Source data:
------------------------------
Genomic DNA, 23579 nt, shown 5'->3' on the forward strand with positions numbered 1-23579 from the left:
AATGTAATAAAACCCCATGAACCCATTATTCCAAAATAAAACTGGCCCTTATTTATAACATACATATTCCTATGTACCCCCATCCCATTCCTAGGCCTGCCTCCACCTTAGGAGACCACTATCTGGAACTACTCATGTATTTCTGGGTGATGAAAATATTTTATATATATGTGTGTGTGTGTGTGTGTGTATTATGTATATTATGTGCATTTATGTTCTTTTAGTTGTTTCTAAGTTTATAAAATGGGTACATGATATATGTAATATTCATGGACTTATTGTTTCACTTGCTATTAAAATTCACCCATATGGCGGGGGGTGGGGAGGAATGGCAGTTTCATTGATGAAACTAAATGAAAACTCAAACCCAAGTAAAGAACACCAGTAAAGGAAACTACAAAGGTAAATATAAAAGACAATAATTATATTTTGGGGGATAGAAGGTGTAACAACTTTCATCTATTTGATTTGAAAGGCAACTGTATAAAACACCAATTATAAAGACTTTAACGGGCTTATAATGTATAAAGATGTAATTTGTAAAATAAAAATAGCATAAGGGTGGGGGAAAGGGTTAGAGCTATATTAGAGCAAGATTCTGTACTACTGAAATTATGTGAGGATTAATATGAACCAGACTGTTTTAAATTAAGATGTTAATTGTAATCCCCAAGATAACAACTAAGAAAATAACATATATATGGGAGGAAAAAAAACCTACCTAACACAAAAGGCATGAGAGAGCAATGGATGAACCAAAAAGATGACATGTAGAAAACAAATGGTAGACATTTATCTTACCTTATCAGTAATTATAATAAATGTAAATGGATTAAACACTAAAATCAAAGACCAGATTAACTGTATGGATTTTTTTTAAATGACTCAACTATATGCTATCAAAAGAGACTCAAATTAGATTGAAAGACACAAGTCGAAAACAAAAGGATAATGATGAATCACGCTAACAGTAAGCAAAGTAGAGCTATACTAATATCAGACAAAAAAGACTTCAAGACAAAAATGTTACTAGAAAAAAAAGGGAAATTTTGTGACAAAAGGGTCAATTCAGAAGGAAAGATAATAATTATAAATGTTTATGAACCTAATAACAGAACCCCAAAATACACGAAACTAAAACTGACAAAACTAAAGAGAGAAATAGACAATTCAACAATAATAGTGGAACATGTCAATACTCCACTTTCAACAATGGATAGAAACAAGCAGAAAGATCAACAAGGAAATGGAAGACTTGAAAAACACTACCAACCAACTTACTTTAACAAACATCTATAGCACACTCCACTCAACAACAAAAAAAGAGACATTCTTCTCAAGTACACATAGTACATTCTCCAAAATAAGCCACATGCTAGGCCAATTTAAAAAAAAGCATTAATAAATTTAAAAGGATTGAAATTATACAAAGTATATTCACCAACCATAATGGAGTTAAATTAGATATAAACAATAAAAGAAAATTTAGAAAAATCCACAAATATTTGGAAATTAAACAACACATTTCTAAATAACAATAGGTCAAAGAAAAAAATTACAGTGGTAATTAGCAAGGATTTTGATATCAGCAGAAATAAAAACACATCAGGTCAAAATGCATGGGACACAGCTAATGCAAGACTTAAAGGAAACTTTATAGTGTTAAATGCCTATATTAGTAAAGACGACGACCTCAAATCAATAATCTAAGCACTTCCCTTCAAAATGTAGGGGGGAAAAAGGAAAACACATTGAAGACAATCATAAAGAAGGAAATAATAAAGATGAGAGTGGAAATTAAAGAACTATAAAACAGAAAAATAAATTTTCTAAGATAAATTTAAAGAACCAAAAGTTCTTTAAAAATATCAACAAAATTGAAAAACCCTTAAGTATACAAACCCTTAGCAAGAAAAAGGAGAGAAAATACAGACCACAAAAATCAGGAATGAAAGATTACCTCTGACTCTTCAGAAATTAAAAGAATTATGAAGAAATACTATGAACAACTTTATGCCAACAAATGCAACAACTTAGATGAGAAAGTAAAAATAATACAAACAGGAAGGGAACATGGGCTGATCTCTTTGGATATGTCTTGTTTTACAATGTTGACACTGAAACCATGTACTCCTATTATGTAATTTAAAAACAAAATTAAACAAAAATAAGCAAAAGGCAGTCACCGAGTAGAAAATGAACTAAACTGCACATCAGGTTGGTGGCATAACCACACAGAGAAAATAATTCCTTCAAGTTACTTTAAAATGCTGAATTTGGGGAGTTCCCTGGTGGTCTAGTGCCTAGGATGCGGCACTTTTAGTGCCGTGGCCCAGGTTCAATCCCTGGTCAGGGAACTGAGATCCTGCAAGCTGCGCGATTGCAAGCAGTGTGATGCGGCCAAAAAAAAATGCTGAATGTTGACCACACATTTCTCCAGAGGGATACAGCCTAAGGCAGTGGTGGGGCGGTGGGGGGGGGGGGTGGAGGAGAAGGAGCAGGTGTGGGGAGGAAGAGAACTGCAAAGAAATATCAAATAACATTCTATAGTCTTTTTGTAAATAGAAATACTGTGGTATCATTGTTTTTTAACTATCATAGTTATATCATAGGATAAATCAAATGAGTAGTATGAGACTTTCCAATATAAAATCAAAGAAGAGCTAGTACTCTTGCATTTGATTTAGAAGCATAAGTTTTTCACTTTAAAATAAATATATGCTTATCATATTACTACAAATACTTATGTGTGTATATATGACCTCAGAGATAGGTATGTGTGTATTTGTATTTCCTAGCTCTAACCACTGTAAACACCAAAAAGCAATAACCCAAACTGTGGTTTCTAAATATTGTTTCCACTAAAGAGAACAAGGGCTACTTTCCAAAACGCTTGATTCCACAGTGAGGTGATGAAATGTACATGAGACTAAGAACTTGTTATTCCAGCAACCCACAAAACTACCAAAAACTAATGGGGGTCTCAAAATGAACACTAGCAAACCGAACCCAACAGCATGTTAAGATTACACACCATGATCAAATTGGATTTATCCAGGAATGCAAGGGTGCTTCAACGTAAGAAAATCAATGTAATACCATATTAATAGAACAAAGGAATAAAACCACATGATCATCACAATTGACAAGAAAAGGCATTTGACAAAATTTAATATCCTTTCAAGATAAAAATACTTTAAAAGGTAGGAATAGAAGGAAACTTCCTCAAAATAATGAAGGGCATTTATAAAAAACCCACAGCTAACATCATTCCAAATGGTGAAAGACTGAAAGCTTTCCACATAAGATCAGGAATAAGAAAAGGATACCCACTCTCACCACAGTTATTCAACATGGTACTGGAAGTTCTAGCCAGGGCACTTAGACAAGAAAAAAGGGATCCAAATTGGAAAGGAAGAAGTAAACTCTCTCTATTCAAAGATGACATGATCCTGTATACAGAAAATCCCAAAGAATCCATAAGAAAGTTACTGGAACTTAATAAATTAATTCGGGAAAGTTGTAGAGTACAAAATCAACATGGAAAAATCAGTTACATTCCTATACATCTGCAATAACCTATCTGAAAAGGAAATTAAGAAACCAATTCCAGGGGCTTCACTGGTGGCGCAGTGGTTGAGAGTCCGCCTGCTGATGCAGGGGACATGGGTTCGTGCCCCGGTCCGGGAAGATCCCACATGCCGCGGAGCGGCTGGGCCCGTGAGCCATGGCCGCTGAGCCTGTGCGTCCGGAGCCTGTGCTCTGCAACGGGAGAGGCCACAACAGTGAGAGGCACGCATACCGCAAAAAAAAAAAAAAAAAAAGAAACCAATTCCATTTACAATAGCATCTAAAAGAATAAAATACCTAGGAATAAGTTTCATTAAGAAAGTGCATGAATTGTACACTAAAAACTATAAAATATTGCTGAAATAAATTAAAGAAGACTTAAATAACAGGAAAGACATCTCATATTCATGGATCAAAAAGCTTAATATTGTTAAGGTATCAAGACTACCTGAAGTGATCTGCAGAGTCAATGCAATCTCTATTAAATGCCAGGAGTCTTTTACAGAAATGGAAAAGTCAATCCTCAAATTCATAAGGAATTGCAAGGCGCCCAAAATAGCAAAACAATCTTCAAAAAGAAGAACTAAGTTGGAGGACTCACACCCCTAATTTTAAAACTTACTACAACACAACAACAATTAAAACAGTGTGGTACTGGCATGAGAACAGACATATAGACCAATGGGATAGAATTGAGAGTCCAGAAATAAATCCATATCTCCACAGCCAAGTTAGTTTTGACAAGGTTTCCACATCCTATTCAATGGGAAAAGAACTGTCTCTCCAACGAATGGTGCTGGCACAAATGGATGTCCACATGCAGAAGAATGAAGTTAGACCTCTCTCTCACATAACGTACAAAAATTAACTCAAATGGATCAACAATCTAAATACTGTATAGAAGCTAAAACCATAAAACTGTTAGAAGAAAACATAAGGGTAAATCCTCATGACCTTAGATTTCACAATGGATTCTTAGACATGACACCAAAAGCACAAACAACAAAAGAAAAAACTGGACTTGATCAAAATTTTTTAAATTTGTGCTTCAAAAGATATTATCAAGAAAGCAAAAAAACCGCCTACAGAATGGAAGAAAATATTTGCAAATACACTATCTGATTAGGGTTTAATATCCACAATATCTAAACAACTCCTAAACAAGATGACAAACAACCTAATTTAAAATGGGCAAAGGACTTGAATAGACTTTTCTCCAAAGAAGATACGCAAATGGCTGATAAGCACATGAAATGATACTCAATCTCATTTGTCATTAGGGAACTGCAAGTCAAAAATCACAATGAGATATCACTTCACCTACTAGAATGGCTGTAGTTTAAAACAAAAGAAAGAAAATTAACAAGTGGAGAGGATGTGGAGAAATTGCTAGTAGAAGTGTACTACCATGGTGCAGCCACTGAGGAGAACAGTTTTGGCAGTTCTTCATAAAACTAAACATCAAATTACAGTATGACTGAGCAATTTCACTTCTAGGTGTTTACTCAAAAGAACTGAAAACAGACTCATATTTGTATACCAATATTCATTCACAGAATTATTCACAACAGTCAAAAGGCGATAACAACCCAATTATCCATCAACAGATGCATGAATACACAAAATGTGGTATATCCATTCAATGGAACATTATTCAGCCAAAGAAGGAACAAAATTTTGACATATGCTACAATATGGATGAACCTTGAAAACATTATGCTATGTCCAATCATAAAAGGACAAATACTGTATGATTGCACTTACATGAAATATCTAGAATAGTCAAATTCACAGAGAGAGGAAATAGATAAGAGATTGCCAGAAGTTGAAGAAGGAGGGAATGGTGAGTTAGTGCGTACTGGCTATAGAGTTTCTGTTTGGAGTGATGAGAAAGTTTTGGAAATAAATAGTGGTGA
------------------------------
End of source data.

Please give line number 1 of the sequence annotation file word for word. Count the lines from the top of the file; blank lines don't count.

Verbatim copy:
Genomic DNA, 23579 nt, shown 5'->3' on the forward strand with positions numbered 1-23579 from the left: